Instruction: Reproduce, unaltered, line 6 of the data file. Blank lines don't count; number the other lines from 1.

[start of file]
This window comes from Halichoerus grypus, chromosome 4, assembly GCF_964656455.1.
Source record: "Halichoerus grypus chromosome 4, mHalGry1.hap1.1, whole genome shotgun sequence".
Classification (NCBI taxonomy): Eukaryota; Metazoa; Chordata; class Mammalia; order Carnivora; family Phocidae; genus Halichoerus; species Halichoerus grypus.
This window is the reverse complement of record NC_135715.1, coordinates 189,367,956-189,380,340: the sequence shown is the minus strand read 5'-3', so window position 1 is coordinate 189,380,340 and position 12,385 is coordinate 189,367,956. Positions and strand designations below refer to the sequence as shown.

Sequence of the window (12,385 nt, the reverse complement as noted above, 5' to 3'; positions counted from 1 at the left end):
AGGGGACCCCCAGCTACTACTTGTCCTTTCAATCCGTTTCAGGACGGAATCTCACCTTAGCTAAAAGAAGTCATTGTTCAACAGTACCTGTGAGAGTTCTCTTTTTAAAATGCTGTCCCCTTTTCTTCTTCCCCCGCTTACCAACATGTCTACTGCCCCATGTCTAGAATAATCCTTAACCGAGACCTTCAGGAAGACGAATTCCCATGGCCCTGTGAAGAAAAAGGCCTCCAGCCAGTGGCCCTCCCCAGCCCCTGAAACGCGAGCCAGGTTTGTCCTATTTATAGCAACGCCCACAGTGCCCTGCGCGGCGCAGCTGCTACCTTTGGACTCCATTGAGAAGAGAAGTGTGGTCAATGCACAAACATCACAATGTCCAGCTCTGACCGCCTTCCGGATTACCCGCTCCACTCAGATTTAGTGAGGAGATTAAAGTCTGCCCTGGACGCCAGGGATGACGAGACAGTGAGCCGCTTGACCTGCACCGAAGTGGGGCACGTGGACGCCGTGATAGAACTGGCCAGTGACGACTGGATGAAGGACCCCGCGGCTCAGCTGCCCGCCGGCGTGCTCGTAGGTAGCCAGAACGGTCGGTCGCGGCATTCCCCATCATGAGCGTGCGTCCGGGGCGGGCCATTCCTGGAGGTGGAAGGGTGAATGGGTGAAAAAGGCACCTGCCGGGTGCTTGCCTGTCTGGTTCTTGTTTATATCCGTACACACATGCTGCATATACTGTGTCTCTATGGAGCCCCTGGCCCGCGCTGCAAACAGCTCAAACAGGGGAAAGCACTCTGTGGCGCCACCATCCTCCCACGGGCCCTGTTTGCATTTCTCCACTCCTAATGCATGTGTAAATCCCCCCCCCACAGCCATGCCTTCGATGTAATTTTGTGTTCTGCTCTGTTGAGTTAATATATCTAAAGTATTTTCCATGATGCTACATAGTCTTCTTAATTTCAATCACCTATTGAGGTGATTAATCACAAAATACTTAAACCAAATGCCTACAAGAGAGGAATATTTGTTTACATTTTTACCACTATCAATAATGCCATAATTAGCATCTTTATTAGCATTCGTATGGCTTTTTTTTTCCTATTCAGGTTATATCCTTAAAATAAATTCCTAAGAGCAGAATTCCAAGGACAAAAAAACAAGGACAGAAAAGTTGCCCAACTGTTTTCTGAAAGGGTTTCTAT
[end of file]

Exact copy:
AGGGGACCCCCAGCTACTACTTGTCCTTTCAATCCGTTTCAGGACGGAATCTCACCTTAGCTAAAAGAAGTCATTGTTCAACAGTACCTGTGAGAGTTCTCTTTTTAAAATGCTGTCCCCTTTTCTTCTTCCCCCGCTTACCAACATGTCTACTGCCCCATGTCTAGAATAATCCTTAACCGAGACCTTCAGGAAGACGAATTCCCATGGCCCTGTGAAGAAAAAGGCCTCCAGCCAGTGGCCCTCCCCAGCCCCTGAAACGCGAGCCAGGTTTGTCCTATTTATAGCAACGCCCACAGTGCCCTGCGCGGCGCAGCTGCTACCTTTGGACTCCATTGAGAAGAGAAGTGTGGTCAATGCACAAACATCACAATGTCCAGCTCTGACCGCCTTCCGGATTACCCGCTCCACTCAGATTTAGTGAGGAGATTAAAGTCTGCCCTGGACGCCAGGGATGACGAGACAGTGAGCCGCTTGACCTGCACCGAAGTGGGGCACGTGGACGCCGTGATAGAACTGGCCAGTGACGACTGGATGAAGGACCCCGCGGCTCAGCTGCCCGCCGGCGTGCTCGTAGGTAGCCAGAACGGTCGGTCGCGGCATTCCCCATCATGAGCGTGCGTCCGGGGCGGGCCATTCCTGGAGGTGGAAGGGTGAATGGGTGAAAAAGGCACCTGCCGGGTGCTTGCCTGTCTGGTTCTTGTTTATATCCGTACACACATGCTGCATATACTGTGTCTCTATGGAGCCCCTGGCCCGCGCTGCAAACAGCTCAAACAGGGGAAAGCACTCTGTGGCGCCACCATCCTCCCACGGGCCCTGTTTGCATTTCTCCACTCCTAATGCATGTGTAAATCCCCCCCCCACAGCCATGCCTTCGATGTAATTTTGTGTTCTGCTCTGTTGAGTTAATATATCTAAAGTATTTTCCATGATGCTACATAGTCTTCTTAATTTCAATCACCTATTGAGGTGATTAATCACAAAATACTTAAACCAAATGCCTACAAGAGAGGAATATTTGTTTACATTTTTACCACTATCAATAATGCCATAATTAGCATCTTTATTAGCATTCGTATGGCTTTTTTTTTCCTATTCAGGTTATATCCTTAAAATAAATTCCTAAGAGCAGAATTCCAAGGACAAAAAAACAAGGACAGAAAAGTTGCCCAACTGTTTTCTGAAAGGGTTTCTAT